Minnesota Wild. It is a matter of when, and not if, the Wild make a coaching change. They have one of the worst records in the league, they are almost certainly going to miss the playoffs for a second year in a row, and a new general manager is going to want his own coach. It is not a great roster, but there is still enough there that a coach like Babcock could do enough to get them to a playoff spot where they bow out in Round 1.
My goodness, this fit might actually be perfect.
It is a real long shot, but still worth considering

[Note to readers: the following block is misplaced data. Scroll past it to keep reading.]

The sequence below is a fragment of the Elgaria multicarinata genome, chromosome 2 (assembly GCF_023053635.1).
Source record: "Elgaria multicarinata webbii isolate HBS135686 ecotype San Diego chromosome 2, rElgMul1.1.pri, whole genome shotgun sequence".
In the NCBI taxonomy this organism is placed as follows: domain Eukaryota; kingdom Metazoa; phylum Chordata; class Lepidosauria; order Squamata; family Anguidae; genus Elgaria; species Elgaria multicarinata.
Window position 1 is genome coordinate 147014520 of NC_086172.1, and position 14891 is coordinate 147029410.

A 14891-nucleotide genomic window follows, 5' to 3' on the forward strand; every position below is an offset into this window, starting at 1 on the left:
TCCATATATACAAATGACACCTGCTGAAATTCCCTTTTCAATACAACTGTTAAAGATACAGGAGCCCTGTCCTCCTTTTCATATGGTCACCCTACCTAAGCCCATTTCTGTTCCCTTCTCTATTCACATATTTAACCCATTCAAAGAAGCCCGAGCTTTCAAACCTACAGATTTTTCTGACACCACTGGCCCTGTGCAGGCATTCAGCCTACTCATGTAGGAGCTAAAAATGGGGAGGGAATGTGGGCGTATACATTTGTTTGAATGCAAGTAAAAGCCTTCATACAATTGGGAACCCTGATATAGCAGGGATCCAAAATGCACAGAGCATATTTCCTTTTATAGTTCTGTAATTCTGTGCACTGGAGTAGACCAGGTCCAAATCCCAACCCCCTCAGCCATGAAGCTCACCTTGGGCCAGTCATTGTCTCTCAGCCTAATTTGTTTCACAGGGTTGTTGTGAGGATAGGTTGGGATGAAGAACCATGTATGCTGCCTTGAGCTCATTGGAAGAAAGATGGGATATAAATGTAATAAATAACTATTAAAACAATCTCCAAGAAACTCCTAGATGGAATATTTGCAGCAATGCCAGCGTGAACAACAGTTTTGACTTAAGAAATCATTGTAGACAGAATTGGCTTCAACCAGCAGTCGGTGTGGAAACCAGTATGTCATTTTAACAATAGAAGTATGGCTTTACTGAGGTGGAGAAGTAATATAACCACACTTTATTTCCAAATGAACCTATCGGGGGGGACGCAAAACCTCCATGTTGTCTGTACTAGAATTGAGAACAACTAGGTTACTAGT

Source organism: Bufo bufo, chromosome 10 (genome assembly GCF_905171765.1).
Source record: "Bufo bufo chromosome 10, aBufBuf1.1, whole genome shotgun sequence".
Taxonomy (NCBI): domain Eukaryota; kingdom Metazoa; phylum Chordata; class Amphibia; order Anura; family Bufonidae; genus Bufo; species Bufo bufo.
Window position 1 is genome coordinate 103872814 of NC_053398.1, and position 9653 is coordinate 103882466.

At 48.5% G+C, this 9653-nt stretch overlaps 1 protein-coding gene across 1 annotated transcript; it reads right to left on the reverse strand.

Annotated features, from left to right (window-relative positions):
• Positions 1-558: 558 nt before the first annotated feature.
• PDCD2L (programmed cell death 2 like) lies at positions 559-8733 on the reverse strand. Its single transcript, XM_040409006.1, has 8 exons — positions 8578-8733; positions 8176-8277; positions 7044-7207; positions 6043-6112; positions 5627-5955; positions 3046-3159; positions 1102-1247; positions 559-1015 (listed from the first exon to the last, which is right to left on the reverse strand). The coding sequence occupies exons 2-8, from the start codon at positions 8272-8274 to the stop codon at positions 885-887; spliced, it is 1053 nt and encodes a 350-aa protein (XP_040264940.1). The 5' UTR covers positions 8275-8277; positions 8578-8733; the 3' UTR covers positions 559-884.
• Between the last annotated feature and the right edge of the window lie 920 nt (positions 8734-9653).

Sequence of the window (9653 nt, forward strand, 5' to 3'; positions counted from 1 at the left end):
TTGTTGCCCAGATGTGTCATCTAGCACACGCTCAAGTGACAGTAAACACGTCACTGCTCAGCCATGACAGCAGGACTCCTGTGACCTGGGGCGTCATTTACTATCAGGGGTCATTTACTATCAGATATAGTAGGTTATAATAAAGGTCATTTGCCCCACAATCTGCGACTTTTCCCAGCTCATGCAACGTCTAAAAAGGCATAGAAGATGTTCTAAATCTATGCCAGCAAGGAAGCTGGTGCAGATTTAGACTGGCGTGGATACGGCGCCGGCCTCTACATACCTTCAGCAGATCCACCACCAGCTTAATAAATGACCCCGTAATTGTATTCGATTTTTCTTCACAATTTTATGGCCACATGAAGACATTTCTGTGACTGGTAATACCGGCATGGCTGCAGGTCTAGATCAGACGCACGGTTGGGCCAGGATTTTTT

Seattle. He takes a couple of years off, continues to get paid by Toronto in the short-term, then becomes the first head coach of the Seattle Kraken/Sasquatch/Sockeyes/Evergreens/Whatever they might be. Given that this team is going to have the same expansion draft rules as Vegas, and with the way Vegas has become an immediate contender, expectations are going to be absurdly high for Seattle to repeat that. An established coach with a championship pedigree would also be a big splash at the beginning. The one potential problem here might be that Seattle’s new front office seems as if it is going to be heavily invested in utilizing analytics and we just saw what happens when Babcock works with a more analytically inclined front office.